Most community legal centres in NSW receive funding from both the Commonwealth and State Governments, although the amounts they receive from each vary enormously. There is no ratio or obvious connection between the amounts centres receive from different levels of government. Some community legal centres receive funding only from the Commonwealth and some receive funding only from the state government. One community legal centre member organisation receives no government funding at all.
Most Commonwealth and State Government funding for community legal centres is funnelled through the National Partnership Agreement on Legal Assistance Services (NPA). The NPA sets out the minimum contributions of the Commonwealth and States and Territories over the life of the agreement. The current NPA expires June 2020, although the Commonwealth budget 2019 committed funding for a future NPA (in fact, a slight increase on current funding). The NSW Government has committed State community legal centre funding to June 2022.
Collectively, NSW community legal centres receive around $12m per year from the Commonwealth and around $14m from the NSW Government. Under the NPA, the Commonwealth provides its funding for NSW centres to the State Department of Family and Community Services and Justice, which has delegated responsibility for the administration of this funding to Legal Aid NSW. Legal Aid NSW then transfers funding directly to individual community legal centres subject to a service agreement (contract).
Some centres receive funding from other Commonwealth and State Government departments as well. For example, several community legal centres receive funding from the Office of Fair Trading in the NSW Department of Finance, Services and Innovation. Grants from other departments are subject to different contracts. Some centres receive separate funding from the NSW Public Purpose Fund (PPF), funding for which is generated by the interest from solicitors’ trust accounts. It used to be the case that many centres received funding directly from the PPF, however most of this funding is now rolled into State funding.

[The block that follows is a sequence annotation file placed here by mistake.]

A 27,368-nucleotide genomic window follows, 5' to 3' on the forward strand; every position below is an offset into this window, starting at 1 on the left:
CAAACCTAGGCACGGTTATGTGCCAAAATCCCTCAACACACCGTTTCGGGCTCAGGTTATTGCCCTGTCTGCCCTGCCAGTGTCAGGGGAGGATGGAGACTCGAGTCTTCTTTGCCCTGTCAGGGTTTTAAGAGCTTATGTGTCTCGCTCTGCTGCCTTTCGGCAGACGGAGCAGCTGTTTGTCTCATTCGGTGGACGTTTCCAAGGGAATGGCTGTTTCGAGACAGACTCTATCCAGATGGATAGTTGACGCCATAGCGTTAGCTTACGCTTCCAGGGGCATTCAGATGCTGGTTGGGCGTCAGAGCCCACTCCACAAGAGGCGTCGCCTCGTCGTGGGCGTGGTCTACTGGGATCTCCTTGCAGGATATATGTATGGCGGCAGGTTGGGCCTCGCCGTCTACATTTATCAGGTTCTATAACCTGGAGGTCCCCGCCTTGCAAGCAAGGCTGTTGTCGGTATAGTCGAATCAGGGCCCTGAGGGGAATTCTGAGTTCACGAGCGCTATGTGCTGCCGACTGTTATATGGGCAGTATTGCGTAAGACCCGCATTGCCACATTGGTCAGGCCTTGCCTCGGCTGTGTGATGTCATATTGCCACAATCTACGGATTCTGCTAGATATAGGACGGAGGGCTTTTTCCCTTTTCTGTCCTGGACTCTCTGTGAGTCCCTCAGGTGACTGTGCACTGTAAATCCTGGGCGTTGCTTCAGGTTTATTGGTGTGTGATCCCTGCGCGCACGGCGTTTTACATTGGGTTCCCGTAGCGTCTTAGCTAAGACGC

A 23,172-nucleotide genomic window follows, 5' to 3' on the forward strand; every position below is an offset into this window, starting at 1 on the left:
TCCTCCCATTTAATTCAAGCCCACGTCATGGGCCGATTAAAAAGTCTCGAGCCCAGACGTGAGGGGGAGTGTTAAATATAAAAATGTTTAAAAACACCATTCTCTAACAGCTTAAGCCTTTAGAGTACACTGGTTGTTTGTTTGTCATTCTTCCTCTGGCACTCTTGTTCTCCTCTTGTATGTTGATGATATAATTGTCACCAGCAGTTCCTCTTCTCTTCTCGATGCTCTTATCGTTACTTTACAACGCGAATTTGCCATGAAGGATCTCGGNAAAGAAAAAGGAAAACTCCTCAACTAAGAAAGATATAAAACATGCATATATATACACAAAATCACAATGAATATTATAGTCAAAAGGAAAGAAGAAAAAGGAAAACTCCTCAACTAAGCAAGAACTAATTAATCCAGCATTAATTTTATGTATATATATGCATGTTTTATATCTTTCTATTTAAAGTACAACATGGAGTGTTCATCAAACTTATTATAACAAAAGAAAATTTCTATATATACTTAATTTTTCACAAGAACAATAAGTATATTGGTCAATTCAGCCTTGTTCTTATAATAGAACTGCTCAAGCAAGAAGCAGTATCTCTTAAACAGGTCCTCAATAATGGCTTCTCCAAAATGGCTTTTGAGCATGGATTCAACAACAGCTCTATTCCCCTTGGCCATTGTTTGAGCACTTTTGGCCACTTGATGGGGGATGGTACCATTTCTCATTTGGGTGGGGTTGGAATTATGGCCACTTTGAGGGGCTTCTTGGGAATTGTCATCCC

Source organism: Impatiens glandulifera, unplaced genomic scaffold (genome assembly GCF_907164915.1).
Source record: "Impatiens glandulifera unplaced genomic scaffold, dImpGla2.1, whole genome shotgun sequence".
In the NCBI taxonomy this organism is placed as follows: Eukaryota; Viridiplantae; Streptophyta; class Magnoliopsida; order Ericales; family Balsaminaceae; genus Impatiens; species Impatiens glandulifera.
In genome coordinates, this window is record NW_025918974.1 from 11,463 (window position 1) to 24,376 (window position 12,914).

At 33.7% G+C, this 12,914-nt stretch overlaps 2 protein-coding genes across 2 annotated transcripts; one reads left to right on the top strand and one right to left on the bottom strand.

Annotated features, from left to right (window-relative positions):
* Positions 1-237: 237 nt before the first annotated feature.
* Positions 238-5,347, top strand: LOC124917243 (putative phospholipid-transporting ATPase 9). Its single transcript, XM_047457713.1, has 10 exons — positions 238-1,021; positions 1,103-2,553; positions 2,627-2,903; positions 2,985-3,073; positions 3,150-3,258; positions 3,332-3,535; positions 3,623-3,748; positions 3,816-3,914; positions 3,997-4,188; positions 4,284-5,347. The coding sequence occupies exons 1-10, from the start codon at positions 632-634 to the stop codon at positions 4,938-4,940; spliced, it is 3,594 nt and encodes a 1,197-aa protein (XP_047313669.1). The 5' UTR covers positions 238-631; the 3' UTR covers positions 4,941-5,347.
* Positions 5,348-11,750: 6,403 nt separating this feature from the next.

Most community legal centres also receive what is known as SACS ERO. This is comprised of contributions from both the Commonwealth and State to enable community legal centres to increase salaries in line with Commonwealth industrial awards. From 2019 the Commonwealth has agreed to roll its share of SACS ERO into general funding. This helps secure this funding into the future and Community Legal Centres NSW has asked the NSW Government to do the same in relation to the State contribution.
The State allocations to community legal centres have been settled for the next three years (that is, to end June 2022), following a tender process. All centres will be guaranteed State income for this period. For an overview of how State funding will be distributed to centres from July 2019, together with information on allocations from 2016-17 to 2018-19, click here.
From July 2019, community legal centres will receive their funding subject to a new kind of NSW Service Agreement (details here).
This agreement has been adopted by the NSW Government. This generic version has been adapted for application to community legal centres via the incorporation of schedules. These schedules are currently being finalised.
The schedules include the planning and reporting template that all centres must use. The template is currently being finalised.
The community legal centre sector has traditionally been required to report on outputs or activities. Community Legal Centres NSW is encouraging funders to consider the impacts of our work rather than our outputs. To assist, Community Legal Centres NSW is developing an Impact Evaluation Framework to help centres measure the effect (or impacts) of their work.